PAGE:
Drought slashes EU durum production
The durum crop in the European Union is in trouble, says an analyst from that region of the world.
The European Commission is forecasting 7.6 million tonnes of production, down two percent from last year and five percent below the five-year average.
But industry groups think it could be a lot worse than that.
Coldiretti, an Italian farm organization, is forecasting a 15 percent drop in total wheat production in that country.
Italy usually accounts for about 50 to 60 percent of EU durum production, followed by France, Spain and Greece, according to Annachiara Saguatti, market intelligence analyst with Areté, an Italian agri-food intelligence company.
Italy is also one of the top importers of Canadian durum.
The entire Mediterranean area, including North Africa, has depleted its stocks of durum wheat to cover the inelastic demand for pasta and couscous, she said.
Importing countries will need a rebound in imports from Canada, the United States and Mexico to cover domestic consumption needs.
The EU is expected to import 2.5 million tonnes of durum compared to 1.5 million tonnes in 2021-22, Saguatti said in an email.
Harvest has just begun in Italy and it is too early to draw any definitive conclusions about yield but farmer associations are disappointed with the initial results.
“The extent of the decrease in yields must be assessed once the harvest has progressed,” she said.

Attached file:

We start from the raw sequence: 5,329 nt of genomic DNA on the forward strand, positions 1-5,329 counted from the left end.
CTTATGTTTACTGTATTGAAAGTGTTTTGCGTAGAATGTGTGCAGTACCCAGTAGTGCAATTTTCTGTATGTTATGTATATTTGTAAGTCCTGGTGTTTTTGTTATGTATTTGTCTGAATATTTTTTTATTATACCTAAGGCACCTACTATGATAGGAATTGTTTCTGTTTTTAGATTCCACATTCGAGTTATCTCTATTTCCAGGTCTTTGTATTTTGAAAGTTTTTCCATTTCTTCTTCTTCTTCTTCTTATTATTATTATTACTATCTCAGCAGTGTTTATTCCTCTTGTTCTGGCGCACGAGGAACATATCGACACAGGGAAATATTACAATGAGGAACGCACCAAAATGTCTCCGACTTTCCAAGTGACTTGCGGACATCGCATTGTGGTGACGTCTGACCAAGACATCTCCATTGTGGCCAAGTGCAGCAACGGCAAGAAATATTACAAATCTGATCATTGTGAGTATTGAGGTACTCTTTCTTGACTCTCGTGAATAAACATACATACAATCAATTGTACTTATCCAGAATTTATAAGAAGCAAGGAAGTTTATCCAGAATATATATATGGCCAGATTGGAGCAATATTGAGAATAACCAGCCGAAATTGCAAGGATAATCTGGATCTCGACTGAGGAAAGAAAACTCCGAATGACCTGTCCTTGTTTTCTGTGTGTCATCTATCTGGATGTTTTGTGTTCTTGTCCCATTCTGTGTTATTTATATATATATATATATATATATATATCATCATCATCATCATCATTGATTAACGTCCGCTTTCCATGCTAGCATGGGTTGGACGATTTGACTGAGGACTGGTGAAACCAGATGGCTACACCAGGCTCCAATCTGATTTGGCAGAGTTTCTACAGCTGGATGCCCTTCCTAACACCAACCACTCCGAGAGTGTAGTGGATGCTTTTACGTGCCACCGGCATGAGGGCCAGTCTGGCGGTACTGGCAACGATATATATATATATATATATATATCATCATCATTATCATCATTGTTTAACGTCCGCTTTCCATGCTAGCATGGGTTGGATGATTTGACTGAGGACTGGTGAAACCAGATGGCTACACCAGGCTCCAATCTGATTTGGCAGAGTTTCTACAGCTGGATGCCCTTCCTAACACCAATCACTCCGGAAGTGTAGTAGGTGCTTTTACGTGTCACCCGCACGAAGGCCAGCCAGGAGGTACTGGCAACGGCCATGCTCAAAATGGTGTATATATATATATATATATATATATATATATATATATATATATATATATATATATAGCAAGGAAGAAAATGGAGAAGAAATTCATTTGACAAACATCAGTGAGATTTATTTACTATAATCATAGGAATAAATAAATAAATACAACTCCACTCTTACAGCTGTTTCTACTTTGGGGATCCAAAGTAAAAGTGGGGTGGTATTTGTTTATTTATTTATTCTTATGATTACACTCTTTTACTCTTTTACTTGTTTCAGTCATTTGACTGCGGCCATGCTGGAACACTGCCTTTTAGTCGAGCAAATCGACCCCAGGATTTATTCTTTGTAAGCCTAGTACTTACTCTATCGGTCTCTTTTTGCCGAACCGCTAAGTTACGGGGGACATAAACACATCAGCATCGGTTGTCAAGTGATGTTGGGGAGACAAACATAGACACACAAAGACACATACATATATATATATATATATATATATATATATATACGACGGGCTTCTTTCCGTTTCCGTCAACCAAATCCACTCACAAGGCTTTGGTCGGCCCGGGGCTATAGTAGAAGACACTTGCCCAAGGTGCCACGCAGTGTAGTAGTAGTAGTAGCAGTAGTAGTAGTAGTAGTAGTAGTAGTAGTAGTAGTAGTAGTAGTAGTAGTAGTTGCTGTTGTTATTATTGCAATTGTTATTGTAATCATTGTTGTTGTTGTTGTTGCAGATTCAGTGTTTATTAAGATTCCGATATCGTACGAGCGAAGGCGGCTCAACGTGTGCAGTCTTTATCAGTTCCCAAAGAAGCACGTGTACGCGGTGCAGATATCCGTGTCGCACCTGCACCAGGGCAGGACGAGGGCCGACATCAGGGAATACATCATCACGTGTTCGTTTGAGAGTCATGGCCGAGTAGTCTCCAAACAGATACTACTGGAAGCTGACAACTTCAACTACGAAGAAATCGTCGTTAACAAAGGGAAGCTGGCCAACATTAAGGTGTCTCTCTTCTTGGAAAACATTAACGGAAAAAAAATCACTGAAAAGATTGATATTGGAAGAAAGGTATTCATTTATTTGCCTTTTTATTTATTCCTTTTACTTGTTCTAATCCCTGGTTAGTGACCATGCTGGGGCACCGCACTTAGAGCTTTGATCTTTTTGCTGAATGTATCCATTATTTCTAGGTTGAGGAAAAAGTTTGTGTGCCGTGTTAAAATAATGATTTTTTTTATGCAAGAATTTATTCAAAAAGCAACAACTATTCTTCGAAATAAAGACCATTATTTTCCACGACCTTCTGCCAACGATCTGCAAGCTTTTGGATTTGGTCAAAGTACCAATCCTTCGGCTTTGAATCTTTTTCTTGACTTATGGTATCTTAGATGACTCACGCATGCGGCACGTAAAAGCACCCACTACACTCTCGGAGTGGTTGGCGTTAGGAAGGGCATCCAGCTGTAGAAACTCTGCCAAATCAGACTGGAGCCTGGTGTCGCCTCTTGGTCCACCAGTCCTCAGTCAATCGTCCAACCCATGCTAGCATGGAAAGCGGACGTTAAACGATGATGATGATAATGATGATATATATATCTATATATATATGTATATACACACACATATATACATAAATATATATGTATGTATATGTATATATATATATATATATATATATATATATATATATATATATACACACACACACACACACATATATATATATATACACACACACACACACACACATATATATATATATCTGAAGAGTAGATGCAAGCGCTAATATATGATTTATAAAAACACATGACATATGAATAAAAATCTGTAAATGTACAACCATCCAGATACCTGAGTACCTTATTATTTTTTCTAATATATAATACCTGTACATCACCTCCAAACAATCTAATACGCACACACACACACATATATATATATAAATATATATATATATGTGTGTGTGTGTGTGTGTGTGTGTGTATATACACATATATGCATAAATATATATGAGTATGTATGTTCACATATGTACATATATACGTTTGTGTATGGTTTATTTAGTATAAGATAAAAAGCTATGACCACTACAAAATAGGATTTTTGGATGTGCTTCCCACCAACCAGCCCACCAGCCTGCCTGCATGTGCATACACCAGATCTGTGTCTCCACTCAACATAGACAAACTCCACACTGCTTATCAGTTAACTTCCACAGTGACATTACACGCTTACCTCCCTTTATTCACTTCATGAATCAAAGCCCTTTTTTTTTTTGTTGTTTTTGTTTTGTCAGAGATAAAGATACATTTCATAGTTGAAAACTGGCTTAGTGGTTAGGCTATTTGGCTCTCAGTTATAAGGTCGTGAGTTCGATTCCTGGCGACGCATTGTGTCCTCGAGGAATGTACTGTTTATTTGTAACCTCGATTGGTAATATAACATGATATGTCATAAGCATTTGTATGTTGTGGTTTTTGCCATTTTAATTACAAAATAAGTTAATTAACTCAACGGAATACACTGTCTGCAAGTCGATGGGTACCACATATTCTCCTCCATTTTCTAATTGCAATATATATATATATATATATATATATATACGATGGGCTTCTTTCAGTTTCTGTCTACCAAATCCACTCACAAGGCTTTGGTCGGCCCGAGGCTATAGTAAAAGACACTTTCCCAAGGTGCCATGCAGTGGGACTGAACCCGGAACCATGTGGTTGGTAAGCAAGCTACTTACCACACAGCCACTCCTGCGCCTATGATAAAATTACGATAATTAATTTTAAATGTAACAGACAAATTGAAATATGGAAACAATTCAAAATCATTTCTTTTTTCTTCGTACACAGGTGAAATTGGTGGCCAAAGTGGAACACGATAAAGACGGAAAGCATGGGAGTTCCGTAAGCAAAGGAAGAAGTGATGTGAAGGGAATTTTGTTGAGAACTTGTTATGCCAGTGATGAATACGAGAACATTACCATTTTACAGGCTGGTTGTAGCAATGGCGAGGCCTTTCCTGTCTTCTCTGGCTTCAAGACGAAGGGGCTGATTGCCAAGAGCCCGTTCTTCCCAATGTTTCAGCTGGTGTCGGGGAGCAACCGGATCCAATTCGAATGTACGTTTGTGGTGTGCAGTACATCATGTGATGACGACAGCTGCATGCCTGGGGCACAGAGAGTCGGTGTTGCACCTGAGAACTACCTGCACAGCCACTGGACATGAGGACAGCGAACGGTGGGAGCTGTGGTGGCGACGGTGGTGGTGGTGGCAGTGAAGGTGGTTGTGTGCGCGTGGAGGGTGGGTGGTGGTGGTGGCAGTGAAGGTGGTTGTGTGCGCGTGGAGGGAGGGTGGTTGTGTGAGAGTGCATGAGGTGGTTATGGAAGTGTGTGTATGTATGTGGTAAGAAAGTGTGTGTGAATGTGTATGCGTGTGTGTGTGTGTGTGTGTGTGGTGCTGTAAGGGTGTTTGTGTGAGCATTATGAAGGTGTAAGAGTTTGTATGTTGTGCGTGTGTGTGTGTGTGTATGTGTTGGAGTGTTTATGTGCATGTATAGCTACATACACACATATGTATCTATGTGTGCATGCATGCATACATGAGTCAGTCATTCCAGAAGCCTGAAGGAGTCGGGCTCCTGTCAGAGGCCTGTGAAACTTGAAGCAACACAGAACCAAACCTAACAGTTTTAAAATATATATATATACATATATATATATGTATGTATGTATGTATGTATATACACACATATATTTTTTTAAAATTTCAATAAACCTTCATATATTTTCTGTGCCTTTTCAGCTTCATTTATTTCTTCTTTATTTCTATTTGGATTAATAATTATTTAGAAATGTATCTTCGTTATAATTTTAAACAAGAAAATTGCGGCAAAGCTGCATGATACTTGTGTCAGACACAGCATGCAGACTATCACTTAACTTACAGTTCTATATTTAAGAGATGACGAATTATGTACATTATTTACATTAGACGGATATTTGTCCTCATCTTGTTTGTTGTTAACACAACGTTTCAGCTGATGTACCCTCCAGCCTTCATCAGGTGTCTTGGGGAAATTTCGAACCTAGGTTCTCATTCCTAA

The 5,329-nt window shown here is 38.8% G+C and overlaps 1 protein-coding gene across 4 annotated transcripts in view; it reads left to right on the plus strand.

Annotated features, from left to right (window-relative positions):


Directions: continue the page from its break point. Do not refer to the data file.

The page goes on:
“The quality of the crop must be assessed but despite the initial fears, the quality of the first cuts appears to be good.”
Areté estimates farmers in the EU planted 5.47 million acres of durum, a two percent decline from last year and seven percent below the five-year average.
The decrease was due to high costs of production, price uncertainty and a one-month delay in planting in major producing regions.
Seeding was delayed in Italy due to rains in the central and southern regions of the country, while drought slowed planting in Spain.
Planting in the EU generally starts in November and ends in mid-December. Harvest starts in southern areas in June and continues through July.
“During the growing season, both Italy and France have suffered from intense heat and low rainfall,” said Saguatti.
Precipitation in Italy has been below-average since January.
“The drought has worsened the condition of French durum wheat as well during the past couple of months, despite a good start,” she said.
Yield potential varies by region and even by field. There is a consensus that yields will be below initial expectations but the extent of the damage will only be clear once the harvest is in full swing.
Saguatti said the global durum market is very fragile due to historically low stocks.
“The extent of the Canadian production will be the crucial factor to watch during the marketing year 2022-23,” she said.
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